Now, this information is all to be taken with a grain of salt. The CFL’s archaic refusal to publicize contractual information makes player salaries difficult to pinpoint. Dollar figures fluctuate depending on the number of bonuses found in player contracts and it’s also no secret that some elite players around the league are paid extra cash under the table as a means of salary cap circumvention. As these circumstances render it impossible to calculate exactly how much players are making (for example, some CFL pundits have reported that players such as Jon Cornish and Andy Fantuz made salaries north of $200,000 before Bourke signed his latest deal), the aforementioned figures will have to do.
Regardless of the exact figures, however, what’s clear is that the way in which CFL teams are choosing to manage player salaries is rapidly changing. Gone are the days of the Birmingham Barracudas paying Matt Dunigan $550,000 per season to throw to $44,000 receivers. Though there will always be CFL quarterbacks making elite-level money – there’s no arguing that a QB of Ricky Ray’s caliber is worth $450,000 – many teams are showing an increased willingness to spread the wealth.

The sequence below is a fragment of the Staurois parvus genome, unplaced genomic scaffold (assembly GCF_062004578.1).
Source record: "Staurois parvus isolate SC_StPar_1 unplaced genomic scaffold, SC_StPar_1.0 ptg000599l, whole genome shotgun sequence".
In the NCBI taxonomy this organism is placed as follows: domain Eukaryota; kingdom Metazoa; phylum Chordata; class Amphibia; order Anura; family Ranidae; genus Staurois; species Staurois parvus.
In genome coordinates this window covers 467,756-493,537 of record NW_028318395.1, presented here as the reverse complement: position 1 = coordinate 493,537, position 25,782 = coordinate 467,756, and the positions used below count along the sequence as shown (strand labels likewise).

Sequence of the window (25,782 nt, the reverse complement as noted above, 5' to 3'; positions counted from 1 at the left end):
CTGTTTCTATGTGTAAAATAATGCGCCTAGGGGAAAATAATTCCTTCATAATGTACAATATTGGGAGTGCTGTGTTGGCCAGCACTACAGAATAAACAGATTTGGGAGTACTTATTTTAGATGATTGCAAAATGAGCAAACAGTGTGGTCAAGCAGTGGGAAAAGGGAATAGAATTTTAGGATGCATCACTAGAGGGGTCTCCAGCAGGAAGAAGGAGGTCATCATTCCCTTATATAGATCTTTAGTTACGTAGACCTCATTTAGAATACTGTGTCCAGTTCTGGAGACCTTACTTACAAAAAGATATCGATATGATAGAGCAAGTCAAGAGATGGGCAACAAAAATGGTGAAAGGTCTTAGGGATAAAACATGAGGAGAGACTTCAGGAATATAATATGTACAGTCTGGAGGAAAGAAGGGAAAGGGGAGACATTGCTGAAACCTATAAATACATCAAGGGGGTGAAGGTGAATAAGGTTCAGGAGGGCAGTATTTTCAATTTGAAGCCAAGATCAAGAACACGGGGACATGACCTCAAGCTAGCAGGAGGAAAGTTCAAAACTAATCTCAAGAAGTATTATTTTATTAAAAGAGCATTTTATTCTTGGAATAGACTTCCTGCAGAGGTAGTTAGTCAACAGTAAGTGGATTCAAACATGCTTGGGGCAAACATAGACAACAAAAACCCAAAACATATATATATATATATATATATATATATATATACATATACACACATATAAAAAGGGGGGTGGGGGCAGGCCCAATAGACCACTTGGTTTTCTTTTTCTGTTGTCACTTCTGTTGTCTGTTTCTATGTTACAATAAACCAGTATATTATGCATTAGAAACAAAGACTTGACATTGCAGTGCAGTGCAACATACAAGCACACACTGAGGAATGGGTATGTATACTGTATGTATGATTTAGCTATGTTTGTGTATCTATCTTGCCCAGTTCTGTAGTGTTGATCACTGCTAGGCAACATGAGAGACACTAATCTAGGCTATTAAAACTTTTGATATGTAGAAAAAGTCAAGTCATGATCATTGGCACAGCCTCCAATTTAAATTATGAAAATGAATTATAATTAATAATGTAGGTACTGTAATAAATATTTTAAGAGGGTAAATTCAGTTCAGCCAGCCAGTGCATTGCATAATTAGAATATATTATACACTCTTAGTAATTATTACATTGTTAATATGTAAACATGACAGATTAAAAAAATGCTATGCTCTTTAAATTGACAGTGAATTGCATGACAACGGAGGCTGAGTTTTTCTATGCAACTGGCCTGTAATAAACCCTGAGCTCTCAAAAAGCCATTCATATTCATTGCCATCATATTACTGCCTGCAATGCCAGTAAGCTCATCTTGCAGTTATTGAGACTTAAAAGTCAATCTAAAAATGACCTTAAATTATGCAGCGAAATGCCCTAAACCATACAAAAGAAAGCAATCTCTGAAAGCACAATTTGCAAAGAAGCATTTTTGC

Take the Winnipeg Blue Bombers for example. Drew Willy is paid a salary of roughly $250,000. Willy’s two top targets, Nick Moore and Clarence Denmark, each make in the neighborhood of $180,000. Willy’s left tackle, former Stampeder Stanley Bryant, recently inked a contract worth $160,000 per season. Though Willy is still the team’s highest earner, we can see the club has struck a stronger balance in the way in which it manages its salaries.